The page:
After receiving an HMV gift voucher for Christmas from my aunt and uncle, I decided that I would replenish my period drama collection (not the 'coolest' thing I've ever done, but then I'm not really) and first on my list was the 2009 BBC adaptation of Jane Austen's 'Emma'.
The basic plot of 'Emma' is this: "Emma Woodhouse, beautiful, clever, and rich, has very little to concern her. When her governess marries advantageously, Emma congratulates herself on her great success as a matchmaker. So, when she meets the pretty, naive, and socially inferior Harriet, Emma is ready to practise her skills again - ignoring warnings of the harm she could cause from friend and neighbour, Mr Knightley.
As she sets about meddling with the affairs of the village of Highbury, Emma carves a trail of confusion, disappointment and disaster that risks Harriet’s happiness, and much to her surprise, her own happiness too. As our heroine embarks on a journey that challenges her naivety and her social preconceptions it leads her to realise that she has become so focused on the lives of others that she has failed to see what’s in front of her own eyes.." (Amazon)
Since buying it yesterday, I've watched this 4-hour-long mini-series twice the whole way through, and it's brilliant. I just love it. Although, in general, I'm not much of an Austen fan - I can't abide the book 'Pride and Prejudice', although I enjoyed the 1995 Colin Firth adaptation, and I found 'Sense and Sensibility' really quite boring. However, after watching this version of 'Emma', I'm strongly considering giving the book a go.
Another factor that I loved about this adaptation was the almost constant presence of beautiful men in this series. Mr Knightly, Mr Elton and Frank Churchill all completely make the series for me, and the parts are so brilliantly acted. Jonny Lee Miller as Knightly was particularly brilliant and basically I'm going to spend my life waiting for my very own Mr Knightly, as much of a long shot as that is. The dancing scene (shown below) is just complete perfection and the tiny adjustments of facial expressions from both Miller and Romola Garai (playing Emma) say so much. The music in the scene is also absolutely beautiful, and the whole scene put together never fails to make me smile and cheer me up when I'm feeling down.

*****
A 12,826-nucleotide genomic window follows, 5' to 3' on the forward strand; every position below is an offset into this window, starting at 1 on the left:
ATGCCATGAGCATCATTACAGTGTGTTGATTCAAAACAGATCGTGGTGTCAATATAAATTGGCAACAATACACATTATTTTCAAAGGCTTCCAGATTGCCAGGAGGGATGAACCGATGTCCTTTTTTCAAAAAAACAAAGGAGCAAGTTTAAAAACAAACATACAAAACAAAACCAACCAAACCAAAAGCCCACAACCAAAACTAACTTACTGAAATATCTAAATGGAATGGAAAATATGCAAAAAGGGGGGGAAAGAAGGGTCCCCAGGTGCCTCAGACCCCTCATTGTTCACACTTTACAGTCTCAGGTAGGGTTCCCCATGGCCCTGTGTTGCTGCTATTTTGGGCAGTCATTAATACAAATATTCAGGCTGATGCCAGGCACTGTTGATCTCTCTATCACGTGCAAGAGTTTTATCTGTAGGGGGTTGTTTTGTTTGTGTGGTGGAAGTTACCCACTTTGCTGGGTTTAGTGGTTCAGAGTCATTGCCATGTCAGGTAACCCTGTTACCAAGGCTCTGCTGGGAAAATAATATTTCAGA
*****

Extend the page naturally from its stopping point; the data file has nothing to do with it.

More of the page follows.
Emma's hypochondriac father is played in this series by the fantastic Michael Gambon (from Harry Potter). However, it was odd at times to hear the fearless Dumbledore worrying about who might catch a cold if they went to the seaside. I suppose this added to the comedy in some ways and was a testament to Gambon's ability to act diverse characters.
If I had to find a problem with this series - it's hard to find one - I did find the ending a little contradictory as, one moment Harriet is proclaiming her love for one man, and the next she has completely forgotten him and marries another man, whom she, only a few minutes before, said she could never contemplate being with. I'm not sure if this is a fault in the book, or simply a problem of lack of time in the series resulting in cuts having to be made and stories not being explained as well as they could have been. Either way, this doesn't really detract that much from the story as the ending is so beautiful. I just love it.
I will admit though, this story is quite 'girly' since it's a romance and I'm not sure if many men would be that keen on it - at least they probably would't admit to liking it. But, for me, this is pretty much as good as period drama gets and it was absolutely fantastic; I would recommend it to any of my friends, and the series has the ability to cheer you up, even when you're feeling at your lowest. 9/10.